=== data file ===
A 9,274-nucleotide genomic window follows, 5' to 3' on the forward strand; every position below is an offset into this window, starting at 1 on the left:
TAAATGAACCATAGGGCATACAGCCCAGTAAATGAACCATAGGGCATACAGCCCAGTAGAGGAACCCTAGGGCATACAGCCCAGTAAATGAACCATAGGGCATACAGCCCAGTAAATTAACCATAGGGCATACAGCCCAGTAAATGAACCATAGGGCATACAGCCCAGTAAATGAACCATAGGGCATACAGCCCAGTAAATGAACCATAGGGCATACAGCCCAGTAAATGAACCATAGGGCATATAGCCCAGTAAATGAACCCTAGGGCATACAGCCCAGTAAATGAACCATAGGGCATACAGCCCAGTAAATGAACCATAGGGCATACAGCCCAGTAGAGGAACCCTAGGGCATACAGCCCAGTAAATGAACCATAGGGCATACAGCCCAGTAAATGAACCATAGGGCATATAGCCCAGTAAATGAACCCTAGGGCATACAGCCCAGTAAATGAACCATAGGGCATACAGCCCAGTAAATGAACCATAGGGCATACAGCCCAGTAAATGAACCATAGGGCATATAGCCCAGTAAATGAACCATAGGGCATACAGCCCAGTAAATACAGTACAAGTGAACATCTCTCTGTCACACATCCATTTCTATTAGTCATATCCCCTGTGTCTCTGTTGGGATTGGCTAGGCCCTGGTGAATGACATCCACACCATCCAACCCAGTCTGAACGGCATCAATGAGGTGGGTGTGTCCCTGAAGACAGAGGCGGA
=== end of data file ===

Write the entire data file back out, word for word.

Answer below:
A 9,274-nucleotide genomic window follows, 5' to 3' on the forward strand; every position below is an offset into this window, starting at 1 on the left:
TAAATGAACCATAGGGCATACAGCCCAGTAAATGAACCATAGGGCATACAGCCCAGTAGAGGAACCCTAGGGCATACAGCCCAGTAAATGAACCATAGGGCATACAGCCCAGTAAATTAACCATAGGGCATACAGCCCAGTAAATGAACCATAGGGCATACAGCCCAGTAAATGAACCATAGGGCATACAGCCCAGTAAATGAACCATAGGGCATACAGCCCAGTAAATGAACCATAGGGCATATAGCCCAGTAAATGAACCCTAGGGCATACAGCCCAGTAAATGAACCATAGGGCATACAGCCCAGTAAATGAACCATAGGGCATACAGCCCAGTAGAGGAACCCTAGGGCATACAGCCCAGTAAATGAACCATAGGGCATACAGCCCAGTAAATGAACCATAGGGCATATAGCCCAGTAAATGAACCCTAGGGCATACAGCCCAGTAAATGAACCATAGGGCATACAGCCCAGTAAATGAACCATAGGGCATACAGCCCAGTAAATGAACCATAGGGCATATAGCCCAGTAAATGAACCATAGGGCATACAGCCCAGTAAATACAGTACAAGTGAACATCTCTCTGTCACACATCCATTTCTATTAGTCATATCCCCTGTGTCTCTGTTGGGATTGGCTAGGCCCTGGTGAATGACATCCACACCATCCAACCCAGTCTGAACGGCATCAATGAGGTGGGTGTGTCCCTGAAGACAGAGGCGGA